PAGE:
I wouldn't have put lemon and chocolate together, but it worked. Really, you can't go wrong with chocolate frosting on anything. Recipe-wise, I stuck with the basics: Southern Living lemon cake and the chocolate frosting from the cocoa box. It was so delectable that I ate the giant slice I cut for pretty photograph purposes.

I don't know that I'd make lemon cake again because citrus desserts aren't my favorite, but this cake made me really want to make a basic white cake with almond extract iced with the same ah-mazing chocolate icing.

August 20, 2010

Recipe: Caesar Power Salad

First thought: Make Caesar salad with lefover romaine lettuce and the fabulous Cardini's dressing; add some rotisserie chicken for super-fast dinner. (Side note: If you have never tried Cardini's Caesar, you must. The company's namesake created the salad, after all.)

Second thought: Be more adventurous. Scour the internet for Caesar variations.

Results of brainstorming: A filling dinner Caesar that was a bit more funky (in a good way) than normal. Red pepper added more color and veggilicious flavor than the normal light green-cream variety. Super salty pancetta contributed a flavorful Italian flair. Almonds made for crunch in place of croutons. Cannellini beans varied the texture and added some fiber. Parmesan, romaine, and Caesar dressing kept it classic.

August 18, 2010

Food Thoughts: Food from Home

The ending of a story on melons in the June/July Saveur left me thinking about the how we treasure foods that we associate with a place or experience, especially that of home.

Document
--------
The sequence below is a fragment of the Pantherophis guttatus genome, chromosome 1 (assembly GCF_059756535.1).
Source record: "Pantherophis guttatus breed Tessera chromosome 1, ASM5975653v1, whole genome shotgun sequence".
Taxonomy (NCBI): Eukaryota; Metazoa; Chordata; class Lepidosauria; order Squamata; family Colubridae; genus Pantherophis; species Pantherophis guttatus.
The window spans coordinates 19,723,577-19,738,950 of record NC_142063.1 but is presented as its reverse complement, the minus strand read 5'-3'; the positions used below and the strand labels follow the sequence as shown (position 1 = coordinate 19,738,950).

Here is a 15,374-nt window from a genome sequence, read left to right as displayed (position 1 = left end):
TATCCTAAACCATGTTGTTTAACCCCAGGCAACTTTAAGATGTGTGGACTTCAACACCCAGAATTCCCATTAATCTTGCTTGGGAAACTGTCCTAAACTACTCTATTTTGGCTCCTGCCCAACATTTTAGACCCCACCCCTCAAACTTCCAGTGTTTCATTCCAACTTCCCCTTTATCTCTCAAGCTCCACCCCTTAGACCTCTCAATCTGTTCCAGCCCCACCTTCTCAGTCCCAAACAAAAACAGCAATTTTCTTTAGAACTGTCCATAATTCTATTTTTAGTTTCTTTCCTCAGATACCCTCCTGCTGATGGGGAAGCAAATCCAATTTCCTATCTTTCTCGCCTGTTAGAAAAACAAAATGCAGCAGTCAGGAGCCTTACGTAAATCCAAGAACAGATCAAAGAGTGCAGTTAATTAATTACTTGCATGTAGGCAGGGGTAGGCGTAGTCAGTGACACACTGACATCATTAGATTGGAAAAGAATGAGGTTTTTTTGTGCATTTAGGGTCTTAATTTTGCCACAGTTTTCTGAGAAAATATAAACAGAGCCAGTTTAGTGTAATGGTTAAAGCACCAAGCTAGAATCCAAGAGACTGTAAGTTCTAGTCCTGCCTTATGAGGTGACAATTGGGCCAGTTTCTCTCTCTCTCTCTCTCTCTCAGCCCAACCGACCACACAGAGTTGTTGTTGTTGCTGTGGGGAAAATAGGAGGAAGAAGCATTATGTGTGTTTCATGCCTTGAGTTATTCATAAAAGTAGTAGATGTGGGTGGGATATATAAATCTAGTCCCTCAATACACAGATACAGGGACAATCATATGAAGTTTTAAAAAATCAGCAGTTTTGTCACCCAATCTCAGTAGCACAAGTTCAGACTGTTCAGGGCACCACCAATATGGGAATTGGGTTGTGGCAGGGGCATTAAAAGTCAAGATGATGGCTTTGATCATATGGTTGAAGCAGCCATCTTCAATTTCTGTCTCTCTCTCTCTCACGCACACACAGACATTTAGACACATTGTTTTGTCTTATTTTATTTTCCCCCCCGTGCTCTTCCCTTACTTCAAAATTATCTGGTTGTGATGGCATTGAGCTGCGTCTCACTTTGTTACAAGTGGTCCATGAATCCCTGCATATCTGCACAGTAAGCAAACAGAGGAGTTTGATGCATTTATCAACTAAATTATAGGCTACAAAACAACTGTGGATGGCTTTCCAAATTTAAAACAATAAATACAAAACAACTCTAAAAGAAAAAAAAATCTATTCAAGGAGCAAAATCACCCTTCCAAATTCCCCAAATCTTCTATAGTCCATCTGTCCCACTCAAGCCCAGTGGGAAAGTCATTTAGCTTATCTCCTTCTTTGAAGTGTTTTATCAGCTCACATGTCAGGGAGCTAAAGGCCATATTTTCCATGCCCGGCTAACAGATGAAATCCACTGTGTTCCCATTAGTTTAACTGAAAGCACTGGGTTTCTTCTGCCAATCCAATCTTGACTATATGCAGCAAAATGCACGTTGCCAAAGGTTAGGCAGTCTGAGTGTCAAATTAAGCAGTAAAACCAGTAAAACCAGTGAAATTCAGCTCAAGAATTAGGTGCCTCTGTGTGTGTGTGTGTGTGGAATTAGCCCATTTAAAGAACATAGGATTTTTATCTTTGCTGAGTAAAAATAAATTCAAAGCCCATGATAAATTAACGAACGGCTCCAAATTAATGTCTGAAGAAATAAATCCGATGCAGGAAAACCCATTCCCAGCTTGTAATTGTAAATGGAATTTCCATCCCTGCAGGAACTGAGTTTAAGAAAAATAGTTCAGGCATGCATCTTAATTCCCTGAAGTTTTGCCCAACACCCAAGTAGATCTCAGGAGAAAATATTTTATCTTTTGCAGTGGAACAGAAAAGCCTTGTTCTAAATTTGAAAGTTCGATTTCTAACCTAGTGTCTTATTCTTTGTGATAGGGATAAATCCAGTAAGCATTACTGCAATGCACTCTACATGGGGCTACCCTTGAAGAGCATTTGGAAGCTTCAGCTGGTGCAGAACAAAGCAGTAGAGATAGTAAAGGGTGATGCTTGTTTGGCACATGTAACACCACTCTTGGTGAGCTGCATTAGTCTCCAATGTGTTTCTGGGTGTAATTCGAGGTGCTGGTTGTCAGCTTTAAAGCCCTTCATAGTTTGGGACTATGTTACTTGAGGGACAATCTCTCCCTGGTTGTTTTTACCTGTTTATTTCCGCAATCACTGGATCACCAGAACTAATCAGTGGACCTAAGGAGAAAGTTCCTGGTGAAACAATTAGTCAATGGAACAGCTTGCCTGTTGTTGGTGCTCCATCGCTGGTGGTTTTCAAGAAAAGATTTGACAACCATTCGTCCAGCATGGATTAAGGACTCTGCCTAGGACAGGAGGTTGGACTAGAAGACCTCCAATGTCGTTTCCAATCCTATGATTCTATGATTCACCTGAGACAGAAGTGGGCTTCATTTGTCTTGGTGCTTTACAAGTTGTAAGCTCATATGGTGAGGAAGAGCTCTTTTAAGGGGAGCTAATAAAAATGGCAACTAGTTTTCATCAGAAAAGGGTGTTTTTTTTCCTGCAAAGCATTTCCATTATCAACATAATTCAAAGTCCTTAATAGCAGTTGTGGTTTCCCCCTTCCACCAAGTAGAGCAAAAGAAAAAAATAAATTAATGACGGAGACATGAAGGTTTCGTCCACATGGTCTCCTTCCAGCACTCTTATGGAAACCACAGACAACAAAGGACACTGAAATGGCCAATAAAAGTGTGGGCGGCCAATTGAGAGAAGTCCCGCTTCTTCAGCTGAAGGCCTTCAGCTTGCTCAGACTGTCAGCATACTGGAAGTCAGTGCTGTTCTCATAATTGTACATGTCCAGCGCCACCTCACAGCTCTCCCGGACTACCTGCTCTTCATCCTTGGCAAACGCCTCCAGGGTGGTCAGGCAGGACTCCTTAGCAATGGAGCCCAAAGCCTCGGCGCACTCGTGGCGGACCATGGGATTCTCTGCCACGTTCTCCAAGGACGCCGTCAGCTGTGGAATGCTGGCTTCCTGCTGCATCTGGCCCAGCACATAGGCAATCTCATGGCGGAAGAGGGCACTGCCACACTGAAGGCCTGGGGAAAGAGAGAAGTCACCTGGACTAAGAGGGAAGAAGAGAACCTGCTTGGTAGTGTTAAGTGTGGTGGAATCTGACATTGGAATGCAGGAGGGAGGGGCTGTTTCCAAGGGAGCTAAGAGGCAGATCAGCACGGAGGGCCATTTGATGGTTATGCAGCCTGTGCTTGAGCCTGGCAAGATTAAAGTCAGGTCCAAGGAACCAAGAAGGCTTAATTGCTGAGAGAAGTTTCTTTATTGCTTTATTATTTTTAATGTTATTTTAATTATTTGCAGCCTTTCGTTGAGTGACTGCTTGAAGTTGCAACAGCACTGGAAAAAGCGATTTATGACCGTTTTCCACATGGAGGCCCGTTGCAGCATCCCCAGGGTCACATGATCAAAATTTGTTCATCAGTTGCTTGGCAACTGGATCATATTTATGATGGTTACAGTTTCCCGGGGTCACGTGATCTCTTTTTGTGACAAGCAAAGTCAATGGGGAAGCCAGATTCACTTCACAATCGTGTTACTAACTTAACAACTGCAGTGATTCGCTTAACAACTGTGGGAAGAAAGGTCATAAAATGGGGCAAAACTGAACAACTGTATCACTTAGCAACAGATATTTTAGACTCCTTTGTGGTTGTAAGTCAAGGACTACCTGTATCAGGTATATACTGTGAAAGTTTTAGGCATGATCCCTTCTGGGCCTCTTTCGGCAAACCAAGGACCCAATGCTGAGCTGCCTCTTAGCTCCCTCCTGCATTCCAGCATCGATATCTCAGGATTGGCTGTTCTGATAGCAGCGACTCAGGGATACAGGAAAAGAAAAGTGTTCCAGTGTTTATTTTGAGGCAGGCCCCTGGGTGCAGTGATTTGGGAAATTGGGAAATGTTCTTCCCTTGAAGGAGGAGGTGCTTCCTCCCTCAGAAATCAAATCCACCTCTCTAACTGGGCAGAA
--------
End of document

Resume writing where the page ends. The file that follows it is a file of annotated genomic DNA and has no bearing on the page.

A young man told the writer that he had bought one of his kharbouza melons, a 10-12 melon native to Afghanistan that is rare in the U.S., and told him about giving it to his grandfather:
"I took it home to Fremont for my grandfather. Every summer he gets together with a bunch of other old Afghani men and they recite the Koran, the whole thing. It takes three days. It was the third day, and they had just reached the last words when I walked in and said, 'Grandfather, I've brought you a kharbouza melon.' All the old men jumped up and shouted, 'It's a miracle! God has heard us!' And then they cut the melon and shared it among themselves, and they sat on the floor reminiscing about home."

What food reminds you of home?

August 16, 2010

Monday Sweets: Strawberry Smoothie Ice-Cream Pie

Why We Made the Pie:
My mother told me to, or rather asked me to after staring at its picture for a few months. I agreed when I was searching for a dessert to serve friends at the end of a potentially million-degree day on the lake.
Why We Liked the Pie:
Prettiness of colorful layers. I oohed and ahhed when we popped it out of the spring form pan.
Refreshing fresh fruit (banana, strawberries, and blueberries) mixed with vanilla ice cream. I used Mayfield's.
Waffle Cone Crust. This way you get the flavor and crunch of the cone with less mess.
Deceptively simple preparation—mix fruit with ice cream and layer. It just required many steps of mixing and freezing, which didn't seem as time consuming when I was hanging around the kitchen at the lake whilst chatting with friends, enlisting friends' help, and snacking.